The Land ownership system of Africa dates back to the precolonial era. Since many parts of the continent employed a subsistent system, land-based activities were fundamental to livelihood. Land meant access to economic power through agriculture and the replete natural resources that came with land ownership. In those traditional societies, the economies of small villages were dependent on access to natural resources like farming and livestock-rearing – all of which take place on land. Soon, this naturally became fundamental to livelihood, food security, household income, and employment. As the saying goes, “he who pays the piper calls the tune.” It didn’t take long before land ownership became a status symbol and a tool for political empowerment. It also didn’t take long before land became a contentious issue on the continent with many conflicts fueled by it. Today, this narrative hasn’t shifted as land still is a tool for oppression, power, control, and disruption.


In recent times, these conflicts have largely been between governments or big industries and traditional societies. As opposed to farming, land is now primarily a tool for the creation of real-estate and tourism hubs – a desire for further wealth accumulation. A by-product of this desire is what birthed the now worrisome saga of land grabbing and forceful evictions of smaller communities. As a result of the desire for ownership and control of land assets, Africans in their thousands have been displaced for the acquisition of lands and other resources with their properties destroyed to give room for development projects. Many have been permanently ejected from their homes and separated from their families without the provision of appropriate forms of protection.


Over the past two decades, there have been various forms of publicized and unpublicized forceful evictions with no signs of that slowing down anytime soon. Between 2000 and 2009, Amnesty International reveals that Nigerian authorities forcibly evicted over two million people. Between November 2016 and April 2017, Lagos state authorities forcibly and violently evicted more than 30,000 residents from the Otodo-Gbame community on the outskirts of Lagos city. Nine people are believed to have drowned during that eviction and another 15 remain unaccounted for. 823 residents of the Ilubirin community also in Nigeria were forcibly evicted between 19 March 2016 and 22 April 2017 after being given just 12 days’ written notice of eviction.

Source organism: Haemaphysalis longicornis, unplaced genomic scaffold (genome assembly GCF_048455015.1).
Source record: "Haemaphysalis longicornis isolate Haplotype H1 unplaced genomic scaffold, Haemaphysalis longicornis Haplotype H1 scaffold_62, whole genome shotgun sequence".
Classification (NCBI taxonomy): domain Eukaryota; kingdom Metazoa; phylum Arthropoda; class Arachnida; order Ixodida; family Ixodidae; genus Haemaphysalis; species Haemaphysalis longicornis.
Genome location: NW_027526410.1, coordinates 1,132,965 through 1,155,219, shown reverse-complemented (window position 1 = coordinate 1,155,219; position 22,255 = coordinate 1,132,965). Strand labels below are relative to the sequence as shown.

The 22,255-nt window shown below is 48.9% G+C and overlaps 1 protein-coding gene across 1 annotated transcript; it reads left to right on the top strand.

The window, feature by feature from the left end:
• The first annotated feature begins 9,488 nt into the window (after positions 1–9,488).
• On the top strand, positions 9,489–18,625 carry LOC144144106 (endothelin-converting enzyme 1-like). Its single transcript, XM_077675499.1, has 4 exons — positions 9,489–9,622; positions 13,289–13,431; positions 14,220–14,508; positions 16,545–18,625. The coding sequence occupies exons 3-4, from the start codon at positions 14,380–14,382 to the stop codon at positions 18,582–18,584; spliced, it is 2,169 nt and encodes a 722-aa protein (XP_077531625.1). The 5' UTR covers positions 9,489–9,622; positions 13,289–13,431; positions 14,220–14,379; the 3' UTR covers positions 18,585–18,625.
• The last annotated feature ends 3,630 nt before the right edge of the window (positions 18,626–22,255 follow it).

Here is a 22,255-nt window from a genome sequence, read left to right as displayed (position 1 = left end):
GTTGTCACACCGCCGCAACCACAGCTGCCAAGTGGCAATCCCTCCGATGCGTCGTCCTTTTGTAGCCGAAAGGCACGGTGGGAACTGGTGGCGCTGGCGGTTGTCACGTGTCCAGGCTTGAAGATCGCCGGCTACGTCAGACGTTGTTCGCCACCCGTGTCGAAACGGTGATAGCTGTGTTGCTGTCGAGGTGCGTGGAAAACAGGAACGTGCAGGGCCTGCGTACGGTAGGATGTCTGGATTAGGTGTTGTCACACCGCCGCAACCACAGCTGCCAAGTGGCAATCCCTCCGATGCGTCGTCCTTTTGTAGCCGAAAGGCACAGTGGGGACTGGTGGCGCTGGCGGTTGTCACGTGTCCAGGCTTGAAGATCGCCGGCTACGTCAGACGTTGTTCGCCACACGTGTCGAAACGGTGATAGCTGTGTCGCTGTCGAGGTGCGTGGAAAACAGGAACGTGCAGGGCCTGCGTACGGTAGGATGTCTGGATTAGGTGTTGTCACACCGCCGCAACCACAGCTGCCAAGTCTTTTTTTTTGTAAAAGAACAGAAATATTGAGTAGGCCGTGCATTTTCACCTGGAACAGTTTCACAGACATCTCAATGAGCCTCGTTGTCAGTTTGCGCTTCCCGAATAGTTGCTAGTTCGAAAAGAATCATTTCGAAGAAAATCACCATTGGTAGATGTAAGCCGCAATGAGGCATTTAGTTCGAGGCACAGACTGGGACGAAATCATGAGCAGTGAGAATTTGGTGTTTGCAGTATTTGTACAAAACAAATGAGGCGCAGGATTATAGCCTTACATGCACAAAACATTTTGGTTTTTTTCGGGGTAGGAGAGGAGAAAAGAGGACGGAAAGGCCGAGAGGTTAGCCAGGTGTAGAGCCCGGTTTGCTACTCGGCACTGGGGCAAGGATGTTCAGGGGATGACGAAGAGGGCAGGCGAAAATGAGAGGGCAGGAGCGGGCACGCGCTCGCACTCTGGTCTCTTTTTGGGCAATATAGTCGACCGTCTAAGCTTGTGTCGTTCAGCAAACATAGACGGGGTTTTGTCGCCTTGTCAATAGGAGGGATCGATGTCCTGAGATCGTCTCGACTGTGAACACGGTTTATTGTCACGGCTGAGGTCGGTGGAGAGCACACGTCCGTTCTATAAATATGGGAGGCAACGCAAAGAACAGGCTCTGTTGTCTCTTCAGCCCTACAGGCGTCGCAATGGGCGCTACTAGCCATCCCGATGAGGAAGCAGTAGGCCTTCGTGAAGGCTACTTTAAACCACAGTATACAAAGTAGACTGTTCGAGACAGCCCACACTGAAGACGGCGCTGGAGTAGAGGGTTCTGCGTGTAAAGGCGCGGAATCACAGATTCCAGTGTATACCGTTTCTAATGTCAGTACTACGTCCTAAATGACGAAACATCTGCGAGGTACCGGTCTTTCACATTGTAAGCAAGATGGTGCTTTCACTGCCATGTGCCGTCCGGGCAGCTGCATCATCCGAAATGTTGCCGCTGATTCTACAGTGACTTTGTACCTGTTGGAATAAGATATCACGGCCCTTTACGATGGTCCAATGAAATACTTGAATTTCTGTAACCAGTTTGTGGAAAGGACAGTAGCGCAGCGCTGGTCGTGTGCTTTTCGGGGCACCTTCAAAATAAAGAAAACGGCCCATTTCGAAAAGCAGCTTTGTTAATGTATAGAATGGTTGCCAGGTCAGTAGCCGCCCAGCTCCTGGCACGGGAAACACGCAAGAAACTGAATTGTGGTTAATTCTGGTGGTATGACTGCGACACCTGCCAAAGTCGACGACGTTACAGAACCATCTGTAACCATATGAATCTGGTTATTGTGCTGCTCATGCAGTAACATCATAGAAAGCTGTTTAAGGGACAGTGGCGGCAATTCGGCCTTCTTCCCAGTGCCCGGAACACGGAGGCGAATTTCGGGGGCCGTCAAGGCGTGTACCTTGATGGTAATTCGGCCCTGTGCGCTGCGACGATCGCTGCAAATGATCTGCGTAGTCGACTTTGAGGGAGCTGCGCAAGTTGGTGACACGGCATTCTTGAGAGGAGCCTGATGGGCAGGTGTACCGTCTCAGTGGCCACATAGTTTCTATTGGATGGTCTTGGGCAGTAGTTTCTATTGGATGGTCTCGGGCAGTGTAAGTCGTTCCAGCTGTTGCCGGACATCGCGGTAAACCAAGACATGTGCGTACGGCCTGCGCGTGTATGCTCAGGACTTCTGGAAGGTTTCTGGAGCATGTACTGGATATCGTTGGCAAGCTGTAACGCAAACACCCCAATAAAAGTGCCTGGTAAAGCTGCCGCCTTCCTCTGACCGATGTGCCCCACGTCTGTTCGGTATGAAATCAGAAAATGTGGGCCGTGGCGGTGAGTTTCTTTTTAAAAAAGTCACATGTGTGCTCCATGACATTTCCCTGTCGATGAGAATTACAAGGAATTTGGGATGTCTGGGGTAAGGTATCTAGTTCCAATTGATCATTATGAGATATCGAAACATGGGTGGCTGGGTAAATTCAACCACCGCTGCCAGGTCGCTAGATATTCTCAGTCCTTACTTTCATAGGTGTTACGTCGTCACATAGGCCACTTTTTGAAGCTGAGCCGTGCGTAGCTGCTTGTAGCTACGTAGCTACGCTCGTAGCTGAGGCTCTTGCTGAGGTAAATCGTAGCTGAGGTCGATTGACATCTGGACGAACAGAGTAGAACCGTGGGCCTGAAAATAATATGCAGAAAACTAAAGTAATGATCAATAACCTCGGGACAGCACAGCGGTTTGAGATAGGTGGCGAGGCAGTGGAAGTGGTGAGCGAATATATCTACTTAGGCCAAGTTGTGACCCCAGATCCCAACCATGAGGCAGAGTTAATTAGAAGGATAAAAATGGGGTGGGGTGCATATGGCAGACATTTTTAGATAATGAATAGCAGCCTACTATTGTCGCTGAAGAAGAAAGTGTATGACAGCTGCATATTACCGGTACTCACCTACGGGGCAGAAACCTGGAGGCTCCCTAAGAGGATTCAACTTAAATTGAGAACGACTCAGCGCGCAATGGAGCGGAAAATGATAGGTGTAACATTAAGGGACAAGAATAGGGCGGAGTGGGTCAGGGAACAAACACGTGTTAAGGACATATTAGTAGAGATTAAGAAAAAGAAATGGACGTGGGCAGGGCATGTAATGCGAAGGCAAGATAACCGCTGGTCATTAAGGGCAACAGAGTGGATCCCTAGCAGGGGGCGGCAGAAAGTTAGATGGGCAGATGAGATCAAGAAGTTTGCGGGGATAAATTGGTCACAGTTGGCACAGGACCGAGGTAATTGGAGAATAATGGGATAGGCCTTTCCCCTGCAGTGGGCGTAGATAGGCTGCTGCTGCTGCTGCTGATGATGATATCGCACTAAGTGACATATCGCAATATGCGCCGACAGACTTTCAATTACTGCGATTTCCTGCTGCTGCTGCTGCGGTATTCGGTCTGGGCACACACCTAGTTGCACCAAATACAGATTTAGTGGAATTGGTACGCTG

In 2018, dozens of people, including more than 30 children, were left homeless after their homes were demolished by 20 armed police and bulldozers in the farming area of Embetseni in Malkerns town, Swaziland, while further west of Africa in Ghana we witnessed the eviction of indigenous people from the Digya and Kyabobo National Parks.


Since the first set of issues came to the fore, the United Nations had put systems in place to curb these kinds of human rights violations. These include the right to life, dignity, equality, freedom, and security of the person, as well as privacy. All these violations often come as a result of forced eviction.


The UNCHR in 1993 adopted a resolution titled ‘Forced evictions’ which stated that “forced evictions are a gross violation of human rights, in particular the right to adequate housing.” It added that ‘forced evictions and homelessness intensify social conflict and inequality and invariably affect the poorest, most socially, economically, environmentally and politically disadvantaged and vulnerable sectors of society.’ Since then, other reports have been made available even until the development of the UN Guidelines on Evictions, which were presented to the UN Human Rights Council (Special Rapporteur on Housing, 2007) and formally acknowledged by the Council in December 2007. Even the constitutions prevent it. Section 34 of the Nigerian constitution explains that these evictions violate the right to dignity. Section 26(3) of the Constitution of South Africa explicitly states that “No one may be evicted from their home, or have their home demolished, without an order of court made after considering all the relevant circumstances. No legislation may permit arbitrary evictions.” Yet, over the years, cases of forceful evictions have further increased with nothing done.